FIG. 2 is a block diagram that illustrates the functional components 200 employed in conjunction with the method 100 of the present invention. Functional block 202 relates to the plurality of templates, functional block 204 relates to user defined rules, functional block 206 describes register models, functional block 208 describes system element behavior, and functional block 210 describes represents the code entity generation block of the present invention. Functional block 212 represents a plurality of code/data threads that are combined to create the instruction/data stream 214 that is used to verify the operation of the hardware implementation.

Functional block 202 receives the plurality of instruction templates 216 which are combined to create a template library 218. The template library 218 provides an operational description of the integrated circuit design. However, the template library 218 need not include all available templates for the particular integrated circuit design. Further, not all of the templates in the template library 218 need to be used as a basis for testing in one contiguous test case. Example 1 below illustrates a typical template.

EXAMPLE 1

Template for ADDC Instruction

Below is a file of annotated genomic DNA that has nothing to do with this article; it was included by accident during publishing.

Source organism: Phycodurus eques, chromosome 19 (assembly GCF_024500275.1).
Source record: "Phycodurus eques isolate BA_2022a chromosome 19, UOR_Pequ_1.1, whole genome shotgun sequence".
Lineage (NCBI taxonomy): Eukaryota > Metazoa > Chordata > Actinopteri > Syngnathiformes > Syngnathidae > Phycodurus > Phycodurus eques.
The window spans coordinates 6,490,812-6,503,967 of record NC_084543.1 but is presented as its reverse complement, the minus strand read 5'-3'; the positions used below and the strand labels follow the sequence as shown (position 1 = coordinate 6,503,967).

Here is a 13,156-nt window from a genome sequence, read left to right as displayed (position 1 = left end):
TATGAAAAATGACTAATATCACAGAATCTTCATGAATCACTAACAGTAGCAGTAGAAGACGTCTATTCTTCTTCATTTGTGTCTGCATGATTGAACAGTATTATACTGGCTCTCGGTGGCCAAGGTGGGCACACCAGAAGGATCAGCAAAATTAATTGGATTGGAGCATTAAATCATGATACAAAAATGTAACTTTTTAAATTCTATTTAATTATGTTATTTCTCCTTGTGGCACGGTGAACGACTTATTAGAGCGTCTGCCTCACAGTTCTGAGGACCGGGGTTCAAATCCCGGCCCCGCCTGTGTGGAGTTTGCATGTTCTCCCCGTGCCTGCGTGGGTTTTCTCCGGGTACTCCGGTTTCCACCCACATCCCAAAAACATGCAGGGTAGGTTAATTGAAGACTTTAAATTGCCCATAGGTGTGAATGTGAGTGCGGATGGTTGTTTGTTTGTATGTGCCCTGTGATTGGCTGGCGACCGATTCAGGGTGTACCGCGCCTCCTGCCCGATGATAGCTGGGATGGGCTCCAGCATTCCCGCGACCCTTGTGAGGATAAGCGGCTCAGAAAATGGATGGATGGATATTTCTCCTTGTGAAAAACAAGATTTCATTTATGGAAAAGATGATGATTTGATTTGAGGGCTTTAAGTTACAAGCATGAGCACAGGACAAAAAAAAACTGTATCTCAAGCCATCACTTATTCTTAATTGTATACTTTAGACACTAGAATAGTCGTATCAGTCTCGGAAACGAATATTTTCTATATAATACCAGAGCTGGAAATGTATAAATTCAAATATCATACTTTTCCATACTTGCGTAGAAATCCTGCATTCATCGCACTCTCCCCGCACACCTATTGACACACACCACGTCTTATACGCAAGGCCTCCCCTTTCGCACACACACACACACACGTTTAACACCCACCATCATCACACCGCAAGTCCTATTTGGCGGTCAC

__________________________________________________________________________ADDC RS1,RS2  RS1 + RS2 + CARRY-- BIT! INTEGERCPU2 RS1 RS2 NONE NONE0x00000000  0x00000001         0x80000000                0x80000001                       0xFFFFFFFF                              0x7FFFFFFF                                     0x80000000                                            0xFFFFFFFF                                                   0xa5a5a5a50xFFFFFFFF  0xFFFFFFFF         0xFFFFFFFF                0xFFFFFFFF                       0xFFFFFFFF                              0xFFFFFFFF                                     0xFFFFFFFF                                            0xFFFFFFFF0xFFFFFFFF  0xFFFFFFFF         0xFFFFFFFF                0xFFFFFFFF                       0xFFFFFFFF                              0xFFFFFFFF                                     0xFFFFFFFF                                            0xFFFFFFFF0xFFFFFFFF  0xFFFFFFFF         0xFFFFFFFF                0xFFFFFFFF                       0xFFFFFFFF                              0xFFFFFFFF                                     0xFFFFFFFF                                            0xFFFFFFFF0xFFFFFFFF  0xFFFFFFFF         0xFFFFFFFF                0xFFFFFFFF                       0xFFFFFFFF                              0xFFFFFFFF                                     0xFFFFFFFF                                            0xFFFFFFFF0x00000001  0x00000002         0x00000004                0x00000008                       0x00000010                              0x00000020                                     0x00000040                                            0x000000800x00000100  0x00000200         0x00000400                0x00000800                       0x00001000                              0x00002000                                     0x00004000                                            0x000080000x00010000  0x00020000         0x00040000                0x00080000                       0x00100000                              0x00200000                                     0x00400000                                            0x008000000x01000000  0x02000000         0x04000000                0x08000000                       0x10000000                              0x20000000                                     0x40000000                                            0x800000000x00000000  0x00000000         0x80000000                0x80000001                       0xFFFFFFFF                              0x7FFFFFFF                                     0xFFFFFFFF                                            0x00000001                                                   0x5a5a5a5a0x00000001  0x00000002         0x00000004                0x00000008                       0x00000010                              0x00000020                                     0x00000040                                            0x000000800x00000100  0x00000200         0x00000400                0x00000800                       0x00001000                              0x00002000                                     0x00004000                                            0x000080000x00010000  0x00020000         0x00040000                0x00080000                       0x00100000                              0x00200000                                     0x00400000                                            0x008000000x01000000  0x02000000         0x04000000                0x08000000                       0x10000000                              0x20000000                                     0x40000000                                            0x800000000xFFFFFFFF  0xFFFFFFFF         0xFFFFFFFF                0xFFFFFFFF                       0xFFFFFFFF                              0xFFFFFFFF                                     0xFFFFFFFF                                            0xFFFFFFFF0xFFFFFFFF  0xFFFFFFFF         0xFFFFFFFF                0xFFFFFFFF                       0xFFFFFFFF                              0xFFFFFFFF                                     0xFFFFFFFF                                            0xFFFFFFFF0xFFFFFFFF  0xFFFFFFFF         0xFFFFFFFF                0xFFFFFFFF                       0xFFFFFFFF                              0xFFFFFFFF                                     0xFFFFFFFF                                            0xFFFFFFFF0xFFFFFFFF  0xFFFFFFFF         0xFFFFFFFF                0xFFFFFFFF                       0xFFFFFFFF                              0xFFFFFFFF                                     0xFFFFFFFF                                            0xFFFFFFFF1 RS1PIPESLOTS 2SLOT 1Instruction 1  Instruction 2         Instruction 3Instruction 4  Instruction 5         Instruction 6Instruction 7  Instruction 9         Instruction 10SLOT 2Instruction 1  Instruction 2         Instruction 3Instruction 14  Instruction 15         Instruction 16Instruction 17  Instruction 18         Instruction 19ENDSLOTSAFFECTED  ((0x80000000 & RS1) & (0x80000000 & RS2))//most significant bitoverflow| (((0x7FFFFFFF & RS1) + (0x7FFFFFFF & RS2) + CARRY-- BIT)& (0x80000000 & RS1))//carry out of bit 30 with bit 31 already set| (((0x7FFFFFFF & RS1) + (0x7FFFFFFF & RS2) + CARRY-- BIT)& (0x80000000 & RS2))//carry out of bit 30 with bit 31 already set  !PC-- EQUATION  PC + 0x4!__________________________________________________________________________